University of Iowa

UI student Abby Rinaldi awarded Critical Language Scholarship to China

March 27th, 2019

Abby Rinaldi, a native of Tampa, Florida, and a graduate student in the School of Journalism and Mass Communication at the University of Iowa, has been awarded a 2019 U.S. Department of State Critical Language Scholarship (CLS).  Rinaldi will head to Dalian, China, this summer to study Mandarin at the Dalian University of Technology and says she is excited about the impact it will have on her future career. 

"I plan on pursuing a career in journalism, data analytics, or publishing, and I want to participate in these fields at the international level. By continuing to learn Mandarin and making new connections in the mainland, I can help to foster that goal. This experience will help me to expand my global network and also increase my language skills to a professional level so that I can use it in my professional life."

"In today's global society, where China and the U.S. both stand as two powerful and prominent nations, having an understanding of English and Chinese but also American and Chinese cultures is important in bridging the gap and starting a useful dialogue between the two nations and their people."

The CLS scholarship is a program of the U.S. Department of State's Bureau of Educational and Cultural Affairs and is intended to help broaden the base of Americans studying and mastering critical languages while building relationships between people of the United States and other countries. The CLS Program provides fully-funded group-based intensive language instruction and structured cultural enrichment activities for seven to ten weeks for U.S. citizen undergraduate and graduate students.  

Although the CLS program is often targeted at undergraduates, Rinaldi wants to remind UI graduate students to not be discouraged from applying. "If you are a graduate student, don't be afraid to apply! You do have a shot at getting in, and the experience will still be relevant to you. Also, try to start the application early if you possibly can, as it's a bit longer than you might expect."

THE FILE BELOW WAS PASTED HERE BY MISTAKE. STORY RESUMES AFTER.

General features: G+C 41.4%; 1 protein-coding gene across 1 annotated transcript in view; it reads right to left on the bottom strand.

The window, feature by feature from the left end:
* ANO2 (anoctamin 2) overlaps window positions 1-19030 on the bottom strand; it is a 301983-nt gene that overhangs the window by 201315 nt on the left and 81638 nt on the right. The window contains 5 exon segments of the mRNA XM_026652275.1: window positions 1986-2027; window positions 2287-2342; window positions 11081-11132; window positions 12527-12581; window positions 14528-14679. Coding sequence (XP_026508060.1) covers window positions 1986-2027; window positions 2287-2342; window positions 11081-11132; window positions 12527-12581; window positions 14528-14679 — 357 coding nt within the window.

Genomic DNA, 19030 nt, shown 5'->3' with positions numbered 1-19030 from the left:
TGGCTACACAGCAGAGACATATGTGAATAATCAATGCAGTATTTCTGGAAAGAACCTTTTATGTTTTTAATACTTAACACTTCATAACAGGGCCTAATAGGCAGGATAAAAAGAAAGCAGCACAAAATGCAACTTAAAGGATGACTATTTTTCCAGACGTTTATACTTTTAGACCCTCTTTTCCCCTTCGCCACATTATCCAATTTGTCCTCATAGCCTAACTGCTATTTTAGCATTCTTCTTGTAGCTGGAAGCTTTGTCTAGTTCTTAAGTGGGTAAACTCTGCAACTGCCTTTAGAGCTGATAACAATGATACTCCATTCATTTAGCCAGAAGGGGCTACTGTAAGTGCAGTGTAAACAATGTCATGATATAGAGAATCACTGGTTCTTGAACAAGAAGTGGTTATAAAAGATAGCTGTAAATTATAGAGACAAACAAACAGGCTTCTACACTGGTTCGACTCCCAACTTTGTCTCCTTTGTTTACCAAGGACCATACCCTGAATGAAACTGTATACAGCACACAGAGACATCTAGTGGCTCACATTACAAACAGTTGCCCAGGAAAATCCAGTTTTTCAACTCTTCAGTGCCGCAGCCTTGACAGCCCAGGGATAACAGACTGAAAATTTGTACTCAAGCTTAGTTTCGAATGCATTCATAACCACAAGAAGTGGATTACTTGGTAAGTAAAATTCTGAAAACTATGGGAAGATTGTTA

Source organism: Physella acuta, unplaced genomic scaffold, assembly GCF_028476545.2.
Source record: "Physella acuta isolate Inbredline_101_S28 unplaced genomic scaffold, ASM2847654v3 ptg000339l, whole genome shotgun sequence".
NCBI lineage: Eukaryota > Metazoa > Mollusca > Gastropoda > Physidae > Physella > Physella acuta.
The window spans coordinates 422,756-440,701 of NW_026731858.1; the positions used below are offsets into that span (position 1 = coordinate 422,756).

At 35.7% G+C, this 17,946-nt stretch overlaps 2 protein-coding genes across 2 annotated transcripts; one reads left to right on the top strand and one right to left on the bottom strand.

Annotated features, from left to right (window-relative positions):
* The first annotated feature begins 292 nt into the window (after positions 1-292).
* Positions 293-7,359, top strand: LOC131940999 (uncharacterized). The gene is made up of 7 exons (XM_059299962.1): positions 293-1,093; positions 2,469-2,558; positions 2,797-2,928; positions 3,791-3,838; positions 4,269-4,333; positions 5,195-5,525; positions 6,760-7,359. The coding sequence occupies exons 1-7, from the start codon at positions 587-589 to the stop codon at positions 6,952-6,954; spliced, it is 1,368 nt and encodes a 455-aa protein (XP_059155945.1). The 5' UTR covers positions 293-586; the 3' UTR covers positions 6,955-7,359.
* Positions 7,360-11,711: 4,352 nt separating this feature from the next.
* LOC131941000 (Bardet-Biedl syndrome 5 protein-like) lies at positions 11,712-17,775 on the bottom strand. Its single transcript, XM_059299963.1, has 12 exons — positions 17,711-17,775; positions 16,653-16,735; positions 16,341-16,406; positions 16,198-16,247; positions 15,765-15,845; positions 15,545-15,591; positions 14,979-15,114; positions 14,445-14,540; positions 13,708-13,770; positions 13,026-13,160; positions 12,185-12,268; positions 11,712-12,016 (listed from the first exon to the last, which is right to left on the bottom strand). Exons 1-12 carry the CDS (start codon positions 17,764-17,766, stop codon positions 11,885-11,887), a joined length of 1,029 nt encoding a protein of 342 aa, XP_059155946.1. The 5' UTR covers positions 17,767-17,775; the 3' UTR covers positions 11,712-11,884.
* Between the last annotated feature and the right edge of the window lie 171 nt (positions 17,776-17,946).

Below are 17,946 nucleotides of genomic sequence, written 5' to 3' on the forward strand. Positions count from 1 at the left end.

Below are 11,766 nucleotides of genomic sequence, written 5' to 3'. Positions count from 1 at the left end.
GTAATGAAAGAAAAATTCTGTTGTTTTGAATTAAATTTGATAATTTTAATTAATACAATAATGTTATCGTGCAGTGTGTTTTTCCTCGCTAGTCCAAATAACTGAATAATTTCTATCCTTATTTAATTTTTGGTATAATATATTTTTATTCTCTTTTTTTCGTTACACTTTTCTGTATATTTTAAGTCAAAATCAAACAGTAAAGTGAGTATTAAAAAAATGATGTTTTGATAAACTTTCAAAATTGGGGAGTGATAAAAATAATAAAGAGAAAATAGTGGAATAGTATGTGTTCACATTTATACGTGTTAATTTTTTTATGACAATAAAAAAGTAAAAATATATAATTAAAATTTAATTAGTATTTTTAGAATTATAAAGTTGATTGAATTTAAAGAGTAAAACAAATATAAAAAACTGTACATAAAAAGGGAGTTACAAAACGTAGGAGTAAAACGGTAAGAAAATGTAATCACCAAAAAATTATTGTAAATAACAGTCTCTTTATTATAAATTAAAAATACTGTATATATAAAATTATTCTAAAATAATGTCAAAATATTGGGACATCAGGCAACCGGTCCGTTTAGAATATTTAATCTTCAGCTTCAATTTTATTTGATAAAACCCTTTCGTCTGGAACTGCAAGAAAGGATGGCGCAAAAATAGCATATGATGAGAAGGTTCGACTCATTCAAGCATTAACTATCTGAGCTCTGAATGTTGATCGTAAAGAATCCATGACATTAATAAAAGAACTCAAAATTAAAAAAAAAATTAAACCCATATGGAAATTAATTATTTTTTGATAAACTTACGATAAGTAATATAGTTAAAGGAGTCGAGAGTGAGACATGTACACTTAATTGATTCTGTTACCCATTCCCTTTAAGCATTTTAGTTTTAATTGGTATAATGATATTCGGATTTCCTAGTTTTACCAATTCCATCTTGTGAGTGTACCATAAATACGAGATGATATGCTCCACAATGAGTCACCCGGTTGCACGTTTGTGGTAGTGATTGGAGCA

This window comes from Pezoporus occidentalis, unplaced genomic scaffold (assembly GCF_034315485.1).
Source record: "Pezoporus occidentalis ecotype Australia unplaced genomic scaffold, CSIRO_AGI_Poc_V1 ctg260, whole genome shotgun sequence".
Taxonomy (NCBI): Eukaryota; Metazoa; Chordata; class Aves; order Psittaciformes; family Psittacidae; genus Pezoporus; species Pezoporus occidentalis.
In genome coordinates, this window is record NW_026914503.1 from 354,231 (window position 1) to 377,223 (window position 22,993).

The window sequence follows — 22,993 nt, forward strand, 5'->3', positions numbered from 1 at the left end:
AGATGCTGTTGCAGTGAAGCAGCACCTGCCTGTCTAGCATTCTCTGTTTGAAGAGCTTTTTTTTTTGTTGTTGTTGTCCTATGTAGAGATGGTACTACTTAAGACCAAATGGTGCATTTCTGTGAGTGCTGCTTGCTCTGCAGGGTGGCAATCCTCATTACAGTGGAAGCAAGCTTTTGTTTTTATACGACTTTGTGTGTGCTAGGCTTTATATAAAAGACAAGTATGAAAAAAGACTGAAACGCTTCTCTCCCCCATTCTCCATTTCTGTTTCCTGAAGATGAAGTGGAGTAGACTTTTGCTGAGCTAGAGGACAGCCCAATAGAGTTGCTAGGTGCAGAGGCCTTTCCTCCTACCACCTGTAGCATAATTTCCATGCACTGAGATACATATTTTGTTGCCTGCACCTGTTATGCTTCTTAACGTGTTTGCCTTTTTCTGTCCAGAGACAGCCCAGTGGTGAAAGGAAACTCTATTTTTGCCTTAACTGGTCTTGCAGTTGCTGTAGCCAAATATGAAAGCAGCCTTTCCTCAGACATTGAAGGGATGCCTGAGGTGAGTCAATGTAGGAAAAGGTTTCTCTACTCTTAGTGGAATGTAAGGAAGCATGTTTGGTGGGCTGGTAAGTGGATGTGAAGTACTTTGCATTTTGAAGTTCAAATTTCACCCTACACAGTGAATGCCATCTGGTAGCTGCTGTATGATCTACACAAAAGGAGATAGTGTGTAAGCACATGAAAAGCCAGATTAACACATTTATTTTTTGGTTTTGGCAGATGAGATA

Rinaldi, who has studied Mandarin inside and outside the U.S. for about three years, says that Mandarin has always been an important language for her because it allows her to appreciate a culture and philosophy that is different from the one in which she grew up in. "Mandarin is a useful language for business and other endeavors, but what drew me to the language was its cultural properties," said Rinaldi. "In today's global society, where China and the U.S. both stand as two powerful and prominent nations, having an understanding of English and Chinese but also American and Chinese cultures is important in bridging the gap and starting a useful dialogue between the two nations and their people."

 

Explore the many funding opportunities open to UI students and alumni

Students are encouraged to begin their funding searches and applications at least six months to one year in advance.  Schedule an advising appointment with Associate Director of International Fellowships Karen Wachsmuth to discuss your interest in an international fellowship or begin an application (as a UI undergraduate student, graduate student, or alumna/us).

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